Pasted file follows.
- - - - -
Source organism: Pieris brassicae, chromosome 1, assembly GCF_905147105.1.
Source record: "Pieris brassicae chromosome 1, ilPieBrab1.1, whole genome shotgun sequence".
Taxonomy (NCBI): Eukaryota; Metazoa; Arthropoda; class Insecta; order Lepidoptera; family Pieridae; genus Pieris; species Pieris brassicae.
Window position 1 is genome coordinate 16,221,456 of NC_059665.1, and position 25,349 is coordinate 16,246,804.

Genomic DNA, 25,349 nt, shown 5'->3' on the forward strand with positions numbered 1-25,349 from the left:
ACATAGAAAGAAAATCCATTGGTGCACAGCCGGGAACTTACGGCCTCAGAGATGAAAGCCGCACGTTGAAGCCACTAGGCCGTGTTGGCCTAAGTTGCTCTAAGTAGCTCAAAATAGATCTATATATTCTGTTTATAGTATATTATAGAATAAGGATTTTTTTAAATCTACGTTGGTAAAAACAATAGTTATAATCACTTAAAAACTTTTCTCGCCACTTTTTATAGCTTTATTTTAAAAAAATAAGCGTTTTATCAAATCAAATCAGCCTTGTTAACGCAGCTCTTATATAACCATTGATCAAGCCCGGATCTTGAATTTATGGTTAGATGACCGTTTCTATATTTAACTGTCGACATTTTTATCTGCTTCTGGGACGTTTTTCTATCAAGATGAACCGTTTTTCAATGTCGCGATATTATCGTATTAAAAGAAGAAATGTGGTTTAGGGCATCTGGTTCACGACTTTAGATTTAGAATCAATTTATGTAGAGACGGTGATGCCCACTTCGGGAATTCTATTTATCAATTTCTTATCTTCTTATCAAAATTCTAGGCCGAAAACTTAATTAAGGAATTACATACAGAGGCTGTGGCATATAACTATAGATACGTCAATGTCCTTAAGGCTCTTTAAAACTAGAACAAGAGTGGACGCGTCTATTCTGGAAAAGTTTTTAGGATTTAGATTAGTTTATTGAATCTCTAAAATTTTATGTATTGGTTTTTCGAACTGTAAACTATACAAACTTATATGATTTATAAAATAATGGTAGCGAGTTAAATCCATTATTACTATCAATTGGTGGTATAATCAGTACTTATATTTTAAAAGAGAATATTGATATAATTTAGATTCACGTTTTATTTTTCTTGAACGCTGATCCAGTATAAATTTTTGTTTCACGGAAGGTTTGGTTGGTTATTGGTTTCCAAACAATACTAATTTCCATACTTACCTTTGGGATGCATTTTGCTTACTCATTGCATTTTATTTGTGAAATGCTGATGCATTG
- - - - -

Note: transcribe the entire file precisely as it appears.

Source organism: Pieris brassicae, chromosome 1, assembly GCF_905147105.1.
Source record: "Pieris brassicae chromosome 1, ilPieBrab1.1, whole genome shotgun sequence".
Taxonomy (NCBI): Eukaryota; Metazoa; Arthropoda; class Insecta; order Lepidoptera; family Pieridae; genus Pieris; species Pieris brassicae.
Window position 1 is genome coordinate 16,221,456 of NC_059665.1, and position 25,349 is coordinate 16,246,804.

Genomic DNA, 25,349 nt, shown 5'->3' on the forward strand with positions numbered 1-25,349 from the left:
ACATAGAAAGAAAATCCATTGGTGCACAGCCGGGAACTTACGGCCTCAGAGATGAAAGCCGCACGTTGAAGCCACTAGGCCGTGTTGGCCTAAGTTGCTCTAAGTAGCTCAAAATAGATCTATATATTCTGTTTATAGTATATTATAGAATAAGGATTTTTTTAAATCTACGTTGGTAAAAACAATAGTTATAATCACTTAAAAACTTTTCTCGCCACTTTTTATAGCTTTATTTTAAAAAAATAAGCGTTTTATCAAATCAAATCAGCCTTGTTAACGCAGCTCTTATATAACCATTGATCAAGCCCGGATCTTGAATTTATGGTTAGATGACCGTTTCTATATTTAACTGTCGACATTTTTATCTGCTTCTGGGACGTTTTTCTATCAAGATGAACCGTTTTTCAATGTCGCGATATTATCGTATTAAAAGAAGAAATGTGGTTTAGGGCATCTGGTTCACGACTTTAGATTTAGAATCAATTTATGTAGAGACGGTGATGCCCACTTCGGGAATTCTATTTATCAATTTCTTATCTTCTTATCAAAATTCTAGGCCGAAAACTTAATTAAGGAATTACATACAGAGGCTGTGGCATATAACTATAGATACGTCAATGTCCTTAAGGCTCTTTAAAACTAGAACAAGAGTGGACGCGTCTATTCTGGAAAAGTTTTTAGGATTTAGATTAGTTTATTGAATCTCTAAAATTTTATGTATTGGTTTTTCGAACTGTAAACTATACAAACTTATATGATTTATAAAATAATGGTAGCGAGTTAAATCCATTATTACTATCAATTGGTGGTATAATCAGTACTTATATTTTAAAAGAGAATATTGATATAATTTAGATTCACGTTTTATTTTTCTTGAACGCTGATCCAGTATAAATTTTTGTTTCACGGAAGGTTTGGTTGGTTATTGGTTTCCAAACAATACTAATTTCCATACTTACCTTTGGGATGCATTTTGCTTACTCATTGCATTTTATTTGTGAAATGCTGATGCATTG